Settler Canadians may miss the significance of the colonial governance structure of the Assembly of First Nations (AFN). The structure is intrinsically rooted in Indian Act. The elected chiefs are the only ones eligible to vote for National Chief of the AFN. The concept of elected chiefs flows directly from the racist legislation that made traditional forms of indigenous governance illegal. Those systems differed from nation to nation, but, in general, were grounded in consensus decision making, intergenerational concerns and hereditary status. Instead, under the Indian Act, chiefs must be elected.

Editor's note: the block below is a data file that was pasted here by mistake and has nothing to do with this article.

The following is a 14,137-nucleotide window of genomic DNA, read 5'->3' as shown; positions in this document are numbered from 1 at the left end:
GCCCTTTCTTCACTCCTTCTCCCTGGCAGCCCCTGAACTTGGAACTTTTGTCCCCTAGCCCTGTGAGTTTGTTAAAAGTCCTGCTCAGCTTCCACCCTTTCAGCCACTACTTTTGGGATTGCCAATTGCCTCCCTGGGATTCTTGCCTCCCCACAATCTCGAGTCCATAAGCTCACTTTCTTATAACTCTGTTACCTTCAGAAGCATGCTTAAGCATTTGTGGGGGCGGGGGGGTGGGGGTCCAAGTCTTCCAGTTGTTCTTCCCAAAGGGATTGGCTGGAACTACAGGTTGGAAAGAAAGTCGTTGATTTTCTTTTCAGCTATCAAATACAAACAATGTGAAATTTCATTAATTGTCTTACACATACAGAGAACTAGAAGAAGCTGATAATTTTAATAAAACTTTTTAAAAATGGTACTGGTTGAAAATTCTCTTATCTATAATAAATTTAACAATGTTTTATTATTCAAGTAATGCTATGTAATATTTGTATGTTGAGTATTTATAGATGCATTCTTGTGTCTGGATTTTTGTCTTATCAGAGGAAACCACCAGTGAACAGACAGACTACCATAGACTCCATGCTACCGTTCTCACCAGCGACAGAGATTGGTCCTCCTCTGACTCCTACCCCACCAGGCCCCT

Back in 2016, when I was on the special parliamentary committee on electoral reform, our committee visited Tsartlip First Nation within Saanich-Gulf Islands. Tsartlip is one of the five communities in the W̱SÁNEĆ Nation. The place name “Saanich” is a mispronunciation of that traditional territory. Chief Don Tom, now a regional Vice President of the British Columbia Council of Indian Chiefs, explained to the visiting MPs why he favoured a change to proportional representation for fairer voting. One of the Conservatives asked him how he got elected. “Just like you,” said Don. The MP looked triumphant and may have said “harrumph!” But then Don continued, “Yes, I am an Indian Act chief trying to do myself out of a job.” He laid out so brilliantly how the Indian Act says there are five First Nations in the W̱SÁNEĆ Nation, whereas the reality is that there are five villages all within that traditional territory. Under the traditional governance of the W̱SÁNEĆ Nation, decision-making was by family houses. In each house different elders held different roles. The power flows through a matriarchy. Don told the MPs that despite being “chief,” he had no role as a decision-maker within his community. He would not enter into the discussions; he deferred to the grandmothers. It was a real eye-opener.